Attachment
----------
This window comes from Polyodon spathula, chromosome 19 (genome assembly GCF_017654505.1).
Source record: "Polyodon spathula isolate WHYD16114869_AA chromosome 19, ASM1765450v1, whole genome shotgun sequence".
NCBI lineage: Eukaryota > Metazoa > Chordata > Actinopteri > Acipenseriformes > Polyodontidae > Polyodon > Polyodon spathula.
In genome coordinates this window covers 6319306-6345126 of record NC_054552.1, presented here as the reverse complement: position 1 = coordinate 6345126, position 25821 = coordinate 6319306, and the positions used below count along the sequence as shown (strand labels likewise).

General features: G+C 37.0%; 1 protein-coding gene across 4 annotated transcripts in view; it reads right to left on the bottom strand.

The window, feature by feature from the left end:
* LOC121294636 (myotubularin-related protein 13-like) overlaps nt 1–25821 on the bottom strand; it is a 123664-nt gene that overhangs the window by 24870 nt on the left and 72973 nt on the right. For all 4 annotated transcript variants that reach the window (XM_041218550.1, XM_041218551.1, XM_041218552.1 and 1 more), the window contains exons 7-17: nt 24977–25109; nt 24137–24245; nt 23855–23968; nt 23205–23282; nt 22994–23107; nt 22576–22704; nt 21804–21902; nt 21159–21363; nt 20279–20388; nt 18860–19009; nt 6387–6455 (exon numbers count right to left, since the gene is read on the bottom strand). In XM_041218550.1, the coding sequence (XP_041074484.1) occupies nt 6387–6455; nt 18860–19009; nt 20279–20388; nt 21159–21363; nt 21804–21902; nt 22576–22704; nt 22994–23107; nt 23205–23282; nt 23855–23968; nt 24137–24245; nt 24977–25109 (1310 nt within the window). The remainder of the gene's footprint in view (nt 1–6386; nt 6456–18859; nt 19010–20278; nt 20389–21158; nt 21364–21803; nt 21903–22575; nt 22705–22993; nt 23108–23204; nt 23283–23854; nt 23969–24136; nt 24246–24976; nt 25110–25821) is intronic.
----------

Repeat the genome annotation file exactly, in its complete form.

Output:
This window comes from Polyodon spathula, chromosome 19 (genome assembly GCF_017654505.1).
Source record: "Polyodon spathula isolate WHYD16114869_AA chromosome 19, ASM1765450v1, whole genome shotgun sequence".
NCBI lineage: Eukaryota > Metazoa > Chordata > Actinopteri > Acipenseriformes > Polyodontidae > Polyodon > Polyodon spathula.
In genome coordinates this window covers 6319306-6345126 of record NC_054552.1, presented here as the reverse complement: position 1 = coordinate 6345126, position 25821 = coordinate 6319306, and the positions used below count along the sequence as shown (strand labels likewise).

General features: G+C 37.0%; 1 protein-coding gene across 4 annotated transcripts in view; it reads right to left on the bottom strand.

The window, feature by feature from the left end:
* LOC121294636 (myotubularin-related protein 13-like) overlaps nt 1–25821 on the bottom strand; it is a 123664-nt gene that overhangs the window by 24870 nt on the left and 72973 nt on the right. For all 4 annotated transcript variants that reach the window (XM_041218550.1, XM_041218551.1, XM_041218552.1 and 1 more), the window contains exons 7-17: nt 24977–25109; nt 24137–24245; nt 23855–23968; nt 23205–23282; nt 22994–23107; nt 22576–22704; nt 21804–21902; nt 21159–21363; nt 20279–20388; nt 18860–19009; nt 6387–6455 (exon numbers count right to left, since the gene is read on the bottom strand). In XM_041218550.1, the coding sequence (XP_041074484.1) occupies nt 6387–6455; nt 18860–19009; nt 20279–20388; nt 21159–21363; nt 21804–21902; nt 22576–22704; nt 22994–23107; nt 23205–23282; nt 23855–23968; nt 24137–24245; nt 24977–25109 (1310 nt within the window). The remainder of the gene's footprint in view (nt 1–6386; nt 6456–18859; nt 19010–20278; nt 20389–21158; nt 21364–21803; nt 21903–22575; nt 22705–22993; nt 23108–23204; nt 23283–23854; nt 23969–24136; nt 24246–24976; nt 25110–25821) is intronic.